User does not have permission to read revisions of this shared file: Similar to File Not Found, the namespace and account users are different. In this case, the Google field capabilities_canReadRevisions is false, so the namespace user cannot read the versions of the file.
The authenticated user does not have the required access to the file: This can have several causes, but is generally a variant of ‘User does not have permission to read revisions of this shared file.’
Shared files are not included: Files on Google Drive can be shared out with other users, in which case they will appear in the users Shared with Me drive. However, those files can be mounted onto the sharee’s /My Drive – in which case the identical file, with the same ids, will appear in two different physical locations. Cloud FastPath will only transfer the one instance of the file, and share that with the designated users. Other instances of the file will be tagged with the “Shared files are not included” message. This eliminates data duplication on the target as well as excess byte transfer charges.
About Transferring Duplicate Files: It is possible to have two totally different files, with different ids, in the same location. For example, you may have /My Drive/GoogleDoc and /My Drive/GoogleDoc in the same namespace, but they are completely different files with different content. In this case, the first document will be transferred with the original path, while the second document will be transferred with the file id appended to the file name. That’s necessary so we sync the two documents correctly.
There are several types of rate limit errors. The good news is that the vast majority of affected files – and/or their ACLs – will transfer on re-run. In extreme cases – heavily shared files of > 40 ACLs or Google docs with extensive commenters – a third pass may be needed. The important point is that these are not permanent errors and generally resolve on re-run.
Access is denied: This is actually not a permissions error in most cases, but a rate limiting error. That’s because when Google rate limits, it returns a 403 error rather than a 429 error. When these errors are due to rate limiting, they frequently resolve on re-run.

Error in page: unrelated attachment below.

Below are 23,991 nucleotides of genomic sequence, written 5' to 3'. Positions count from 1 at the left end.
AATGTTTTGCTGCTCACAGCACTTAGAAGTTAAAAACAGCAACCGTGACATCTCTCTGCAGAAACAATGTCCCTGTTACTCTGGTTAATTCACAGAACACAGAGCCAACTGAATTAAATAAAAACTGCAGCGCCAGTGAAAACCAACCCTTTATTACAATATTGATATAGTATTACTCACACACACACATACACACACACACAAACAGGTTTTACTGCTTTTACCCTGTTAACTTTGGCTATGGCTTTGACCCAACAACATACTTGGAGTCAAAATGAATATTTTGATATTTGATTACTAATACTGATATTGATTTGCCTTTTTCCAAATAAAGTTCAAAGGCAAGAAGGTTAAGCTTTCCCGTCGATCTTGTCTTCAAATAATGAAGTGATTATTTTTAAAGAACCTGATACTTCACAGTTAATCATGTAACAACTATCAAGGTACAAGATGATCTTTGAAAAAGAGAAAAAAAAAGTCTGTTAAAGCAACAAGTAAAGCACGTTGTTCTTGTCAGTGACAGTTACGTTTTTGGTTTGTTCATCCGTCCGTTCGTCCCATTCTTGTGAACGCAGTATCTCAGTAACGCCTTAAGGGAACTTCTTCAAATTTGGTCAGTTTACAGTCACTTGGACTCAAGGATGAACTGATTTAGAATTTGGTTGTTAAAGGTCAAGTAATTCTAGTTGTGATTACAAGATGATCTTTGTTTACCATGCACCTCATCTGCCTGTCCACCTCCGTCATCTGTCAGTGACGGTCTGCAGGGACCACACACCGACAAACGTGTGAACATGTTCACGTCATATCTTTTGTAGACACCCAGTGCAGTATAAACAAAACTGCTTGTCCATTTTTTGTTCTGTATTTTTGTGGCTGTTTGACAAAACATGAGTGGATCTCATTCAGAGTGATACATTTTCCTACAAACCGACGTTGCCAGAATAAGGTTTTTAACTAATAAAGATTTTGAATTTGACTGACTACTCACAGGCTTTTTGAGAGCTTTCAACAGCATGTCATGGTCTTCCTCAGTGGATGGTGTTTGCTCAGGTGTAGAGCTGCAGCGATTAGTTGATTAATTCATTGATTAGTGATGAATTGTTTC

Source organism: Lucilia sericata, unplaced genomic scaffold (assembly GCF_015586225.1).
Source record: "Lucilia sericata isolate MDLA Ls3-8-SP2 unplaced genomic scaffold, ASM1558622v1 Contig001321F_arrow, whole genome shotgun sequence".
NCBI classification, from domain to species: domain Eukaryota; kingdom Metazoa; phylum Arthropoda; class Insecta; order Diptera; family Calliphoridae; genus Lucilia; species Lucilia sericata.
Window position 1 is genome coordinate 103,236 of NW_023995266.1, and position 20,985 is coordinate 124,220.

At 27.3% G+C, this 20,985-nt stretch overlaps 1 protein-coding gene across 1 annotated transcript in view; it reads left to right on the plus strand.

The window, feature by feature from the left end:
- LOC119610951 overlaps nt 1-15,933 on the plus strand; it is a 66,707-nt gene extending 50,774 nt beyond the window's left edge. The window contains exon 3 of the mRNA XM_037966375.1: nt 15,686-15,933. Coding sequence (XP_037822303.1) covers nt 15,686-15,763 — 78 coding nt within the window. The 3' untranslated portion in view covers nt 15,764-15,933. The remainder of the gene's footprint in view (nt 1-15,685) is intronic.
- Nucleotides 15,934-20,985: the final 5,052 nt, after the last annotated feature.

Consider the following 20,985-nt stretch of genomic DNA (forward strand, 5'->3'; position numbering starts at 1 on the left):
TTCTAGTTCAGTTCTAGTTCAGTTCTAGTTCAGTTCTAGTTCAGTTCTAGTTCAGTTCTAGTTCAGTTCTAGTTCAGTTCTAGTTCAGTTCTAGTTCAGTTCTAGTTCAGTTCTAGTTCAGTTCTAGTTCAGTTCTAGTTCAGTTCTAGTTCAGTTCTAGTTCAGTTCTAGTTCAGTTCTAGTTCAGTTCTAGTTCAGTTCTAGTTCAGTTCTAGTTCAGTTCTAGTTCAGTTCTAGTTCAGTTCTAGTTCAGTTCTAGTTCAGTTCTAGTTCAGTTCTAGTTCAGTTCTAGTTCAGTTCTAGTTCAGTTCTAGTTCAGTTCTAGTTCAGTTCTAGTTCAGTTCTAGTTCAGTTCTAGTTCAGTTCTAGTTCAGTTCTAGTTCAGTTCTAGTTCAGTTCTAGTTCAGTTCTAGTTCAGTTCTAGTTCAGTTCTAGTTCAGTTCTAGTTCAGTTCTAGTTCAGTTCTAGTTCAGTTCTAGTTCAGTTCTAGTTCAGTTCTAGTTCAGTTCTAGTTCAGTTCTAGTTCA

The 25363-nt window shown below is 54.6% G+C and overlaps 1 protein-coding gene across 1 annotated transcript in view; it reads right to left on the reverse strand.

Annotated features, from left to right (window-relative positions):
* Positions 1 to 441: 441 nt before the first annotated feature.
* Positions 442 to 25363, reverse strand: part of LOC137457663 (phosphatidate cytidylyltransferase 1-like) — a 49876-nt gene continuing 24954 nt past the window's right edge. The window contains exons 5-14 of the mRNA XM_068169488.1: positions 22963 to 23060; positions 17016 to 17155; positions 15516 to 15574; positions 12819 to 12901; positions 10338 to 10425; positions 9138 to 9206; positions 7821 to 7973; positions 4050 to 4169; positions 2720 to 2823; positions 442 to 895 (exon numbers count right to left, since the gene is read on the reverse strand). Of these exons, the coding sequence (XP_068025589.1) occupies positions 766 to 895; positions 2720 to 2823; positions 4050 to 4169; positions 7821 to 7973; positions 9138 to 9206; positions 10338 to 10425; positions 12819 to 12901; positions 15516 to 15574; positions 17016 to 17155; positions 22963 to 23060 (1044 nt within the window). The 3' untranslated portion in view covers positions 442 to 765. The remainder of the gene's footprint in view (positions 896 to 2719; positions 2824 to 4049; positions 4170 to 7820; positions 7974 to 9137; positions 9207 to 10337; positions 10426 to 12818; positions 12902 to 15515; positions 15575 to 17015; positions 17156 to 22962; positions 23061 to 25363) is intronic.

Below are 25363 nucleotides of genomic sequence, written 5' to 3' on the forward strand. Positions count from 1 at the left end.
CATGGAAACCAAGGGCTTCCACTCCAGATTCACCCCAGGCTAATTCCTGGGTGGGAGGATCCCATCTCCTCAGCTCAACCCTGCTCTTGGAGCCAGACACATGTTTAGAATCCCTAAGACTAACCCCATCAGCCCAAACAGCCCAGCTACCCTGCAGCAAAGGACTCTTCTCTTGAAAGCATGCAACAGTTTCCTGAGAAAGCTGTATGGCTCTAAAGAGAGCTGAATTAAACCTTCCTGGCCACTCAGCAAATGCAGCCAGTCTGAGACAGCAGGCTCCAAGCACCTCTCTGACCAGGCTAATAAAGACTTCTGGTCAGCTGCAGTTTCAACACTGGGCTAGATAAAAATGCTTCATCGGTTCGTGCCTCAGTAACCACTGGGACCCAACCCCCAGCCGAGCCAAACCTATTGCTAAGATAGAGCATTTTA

Failed to export file size: This file is too large to be exported: The exporting api provided by Google supports a max size of 10MB for the exported file. Google docs that export to sizes greater than this will generate an error, and must be split up if you want them to export.
The file’s format cannot be migrated…: Google Docs, Sheets, Slides, draw, and a few other Google apps can be exported or migrated in native format. Google forms, maps and other apps cannot be migrated, and are filtered.
Internal Server Error: Some files, notably Google sites, may experience Internal Server errors on export. In instances where the web app allows download of the Google app file, you can try downloading the file to see if it will export, and if so, whether there is an error. Most Internal Server errors are persistent and the file cannot be exported and therefore cannot be transferred.
Unable to access user files; user might not have support for the Google-Drive app: The user probably does not have the Google Drive app enabled for their account. This can be confirmed by checking the user’s app listing at admin.google.com. If the Google Drive app is not enabled, they do not have any storage space enabled.
NOTE: While most users who have the drive disabled have never had it turned on, it is possible to turn the Google Drive app on, store data there, and then later turn it off. CFP cannot access the data if the drive is disabled, but data may still be available and transferrable if the drive is re-enabled.